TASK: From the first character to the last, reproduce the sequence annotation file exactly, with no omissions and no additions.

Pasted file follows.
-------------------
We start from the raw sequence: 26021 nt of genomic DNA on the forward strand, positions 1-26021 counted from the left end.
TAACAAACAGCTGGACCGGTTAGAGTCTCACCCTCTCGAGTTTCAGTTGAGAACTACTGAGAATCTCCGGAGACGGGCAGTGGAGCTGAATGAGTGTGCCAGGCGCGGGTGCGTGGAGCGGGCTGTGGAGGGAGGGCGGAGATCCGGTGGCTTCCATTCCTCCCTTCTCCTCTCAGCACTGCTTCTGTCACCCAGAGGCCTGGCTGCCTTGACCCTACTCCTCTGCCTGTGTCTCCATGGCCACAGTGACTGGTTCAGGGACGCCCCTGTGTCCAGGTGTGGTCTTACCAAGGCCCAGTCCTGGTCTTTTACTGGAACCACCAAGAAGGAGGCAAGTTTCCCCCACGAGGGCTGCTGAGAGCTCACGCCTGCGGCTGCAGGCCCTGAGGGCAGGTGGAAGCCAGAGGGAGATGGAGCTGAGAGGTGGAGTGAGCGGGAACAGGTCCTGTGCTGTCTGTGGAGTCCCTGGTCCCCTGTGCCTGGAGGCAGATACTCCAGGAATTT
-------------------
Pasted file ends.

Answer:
We start from the raw sequence: 26021 nt of genomic DNA on the forward strand, positions 1-26021 counted from the left end.
TAACAAACAGCTGGACCGGTTAGAGTCTCACCCTCTCGAGTTTCAGTTGAGAACTACTGAGAATCTCCGGAGACGGGCAGTGGAGCTGAATGAGTGTGCCAGGCGCGGGTGCGTGGAGCGGGCTGTGGAGGGAGGGCGGAGATCCGGTGGCTTCCATTCCTCCCTTCTCCTCTCAGCACTGCTTCTGTCACCCAGAGGCCTGGCTGCCTTGACCCTACTCCTCTGCCTGTGTCTCCATGGCCACAGTGACTGGTTCAGGGACGCCCCTGTGTCCAGGTGTGGTCTTACCAAGGCCCAGTCCTGGTCTTTTACTGGAACCACCAAGAAGGAGGCAAGTTTCCCCCACGAGGGCTGCTGAGAGCTCACGCCTGCGGCTGCAGGCCCTGAGGGCAGGTGGAAGCCAGAGGGAGATGGAGCTGAGAGGTGGAGTGAGCGGGAACAGGTCCTGTGCTGTCTGTGGAGTCCCTGGTCCCCTGTGCCTGGAGGCAGATACTCCAGGAATTT